Sloan-C Survey 2009 – 25% of College Students Are Taking Online Classes

Totally Online, by Jim Shimabukuro

Last month, The Sloan Consortium published I. Elaine Allen and Jeff Seaman’s Learning on Demand: Online Education in the United States, 2009, its seventh annual report on the state of online learning in U.S. higher education. Click here for the full report, which is available as a PDF file. Online courses are defined as “those in which at least 80 percent of the course content is delivered online.” Continue reading

15th Annual Sloan-C Conference – A Review

John SenerBy John Sener

Disclaimer: I am both uniquely qualified and perhaps ill-suited to write a review of this conference. Uniquely qualified as Director of Special Initiatives for Sloan-C and as one of a handful of people who have attended all 15 Sloan-C conferences; ill-suited because of the possibility of “bias” but also because, frankly, I spent most of my time there as usual talking with colleagues rather than attending conference events. So this will be a more impressionistic review of the conference rather than a comprehensive one. In reality, the conference has gotten so big that it’s not possible for a single individual to provide a complete review.


Up front, one new development is worth noting in particular: tweeting. I started tweeting at conferences earlier this year, but this was the first time for me to do so at a Sloan-C conference, and I did so throughout. The evolution of the tweetosphere even over the past few months is remarkable. People were coming up to me afterwards and thanking/complimenting me for my tweets; I found myself scanning session rooms to find fellow tweeters posting on the same presentation; I was able to get tweeted summaries of other presentations without attending them or being burdened to find print handouts; and I even met someone new because I mistook them for a fellow tweeter — so it’s becoming a notable social undercurrent at many conferences. Oh, and tweets make great notes for preparing articles like this one . . .

Frank MayadasThe person primarily responsible for bringing the Sloan-C conference into existence, Dr. Frank Mayadas, was the keynote speaker. Frank offered a three-part view of the current state of online education: retrospective, current, and future. The retrospective piece was of course gratifying for us “old-timers” who always appreciate the opportunity to reflect on just how far we and the field have come. How in the early days (in my case, pre-World Wide Web) we cobbled together makeshift or relatively primitive products (e.g., Lotus Notes, First Class, Web Course in a Box, Allaire Forums) to create online courses, while remembering the first Sloan-C conference where everyone knew everyone else (95 participants) and there were two presentations for each concurrent session.

Fast forward to the current conference with almost 1400 attendees total, including ~170 virtual attendees, and 40-50 presentations per concurrent session. Online higher education has entered the mainstream and continues to grow at a brisk clip thanks to the development of a lively practitioner community capable of rapid response, along with the growth of a healthy vendor community which has provided tools to fuel online education’s growth. But what about its future? Dr. Mayadas called for online education to reach truly full scale (as also reported in this Chronicle of Higher Education article), which would likely involve additional changes to the current landscape, such as more targeted government support and greater attention to making online education attractive to a much larger proportion of faculty.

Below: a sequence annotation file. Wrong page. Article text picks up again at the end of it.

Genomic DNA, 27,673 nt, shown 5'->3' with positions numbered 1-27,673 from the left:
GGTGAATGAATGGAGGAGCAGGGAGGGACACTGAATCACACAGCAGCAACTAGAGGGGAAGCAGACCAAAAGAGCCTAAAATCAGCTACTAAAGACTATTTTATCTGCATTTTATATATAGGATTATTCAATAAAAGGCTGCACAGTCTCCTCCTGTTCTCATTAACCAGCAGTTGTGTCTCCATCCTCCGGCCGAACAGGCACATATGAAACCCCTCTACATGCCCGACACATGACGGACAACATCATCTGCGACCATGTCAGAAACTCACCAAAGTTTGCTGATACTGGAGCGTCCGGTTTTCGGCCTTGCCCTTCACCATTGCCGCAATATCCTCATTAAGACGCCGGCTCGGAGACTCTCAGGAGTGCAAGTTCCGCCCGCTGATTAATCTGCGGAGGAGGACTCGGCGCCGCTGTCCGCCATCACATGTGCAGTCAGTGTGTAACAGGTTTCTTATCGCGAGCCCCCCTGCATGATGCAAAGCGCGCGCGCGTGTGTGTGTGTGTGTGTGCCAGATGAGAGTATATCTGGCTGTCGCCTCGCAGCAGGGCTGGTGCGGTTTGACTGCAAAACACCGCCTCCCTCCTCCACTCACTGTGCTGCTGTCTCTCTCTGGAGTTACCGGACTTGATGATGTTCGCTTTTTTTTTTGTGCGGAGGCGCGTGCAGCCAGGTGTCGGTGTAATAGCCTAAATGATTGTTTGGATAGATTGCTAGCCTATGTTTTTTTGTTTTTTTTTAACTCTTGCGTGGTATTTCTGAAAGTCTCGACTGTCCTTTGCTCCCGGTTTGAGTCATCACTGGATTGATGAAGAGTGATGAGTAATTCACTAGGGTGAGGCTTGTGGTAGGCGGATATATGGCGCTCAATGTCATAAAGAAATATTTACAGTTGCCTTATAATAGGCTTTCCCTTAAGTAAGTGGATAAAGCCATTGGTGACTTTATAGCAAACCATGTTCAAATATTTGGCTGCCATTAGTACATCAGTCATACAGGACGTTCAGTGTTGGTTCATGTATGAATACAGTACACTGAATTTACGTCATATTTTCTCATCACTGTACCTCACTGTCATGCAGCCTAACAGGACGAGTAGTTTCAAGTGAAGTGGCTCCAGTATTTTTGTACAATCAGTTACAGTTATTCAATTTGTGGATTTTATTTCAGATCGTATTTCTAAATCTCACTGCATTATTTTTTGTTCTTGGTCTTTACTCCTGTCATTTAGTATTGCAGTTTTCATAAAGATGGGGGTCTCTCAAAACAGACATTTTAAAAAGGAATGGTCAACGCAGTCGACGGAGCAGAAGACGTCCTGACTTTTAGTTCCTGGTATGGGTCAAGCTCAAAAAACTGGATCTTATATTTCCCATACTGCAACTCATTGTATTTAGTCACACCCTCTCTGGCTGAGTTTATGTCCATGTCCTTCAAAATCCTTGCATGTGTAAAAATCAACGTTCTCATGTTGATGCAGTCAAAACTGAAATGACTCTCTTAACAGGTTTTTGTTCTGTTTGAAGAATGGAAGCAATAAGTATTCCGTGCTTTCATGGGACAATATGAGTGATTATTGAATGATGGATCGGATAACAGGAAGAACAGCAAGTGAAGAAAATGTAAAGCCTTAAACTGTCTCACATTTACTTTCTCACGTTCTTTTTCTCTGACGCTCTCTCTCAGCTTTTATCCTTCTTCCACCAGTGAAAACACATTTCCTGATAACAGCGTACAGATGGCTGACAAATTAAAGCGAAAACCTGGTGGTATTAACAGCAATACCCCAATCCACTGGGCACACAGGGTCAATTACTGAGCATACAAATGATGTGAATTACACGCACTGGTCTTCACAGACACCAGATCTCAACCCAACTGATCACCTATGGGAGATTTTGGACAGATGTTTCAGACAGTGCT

Unlike many conferences which are struggling with conference attendance due to budget crises and constraints, this conference actually grew in size relative to last year, with a 5% growth for onsite attendance and 20% overall growth for the conference including virtual attendees. On Thursday morning, I “convened” the plenary session for the virtual attendees, which meant I monitored the computer feed (messages and questions), responded to any transmission issues as well as I could, and relayed any questions or comments to the speaker during the Q&A period. Although it was difficult to know from the messages, it appeared that many if not all of the virtual attendees were finding value in this presentation at least; and as one virtual attendee noted, virtual attendance was good not only for his budget but also for his waistline, as he was eating a lot less food than if he were attending the conference in person. ;-)

Andrew KeenThe speaker, Andrew Keen, has attained some fame due to his book The Cult of the Amateur, and his self-professed aim as a “polemicist” was to provoke thought and discussion through expounding his contrarian positions, for instance:

  • The Internet poses a danger precisely because it makes education too inexpensive (cheap/free).
  • Educators’ authority is based on the authority conferred by their hard-won wisdom and must be maintained; kids don’t really know anything of value (i.e., wisdom).
  • The Internet’s real-time speed prevents thoughtfulness, which is another challenge to educators.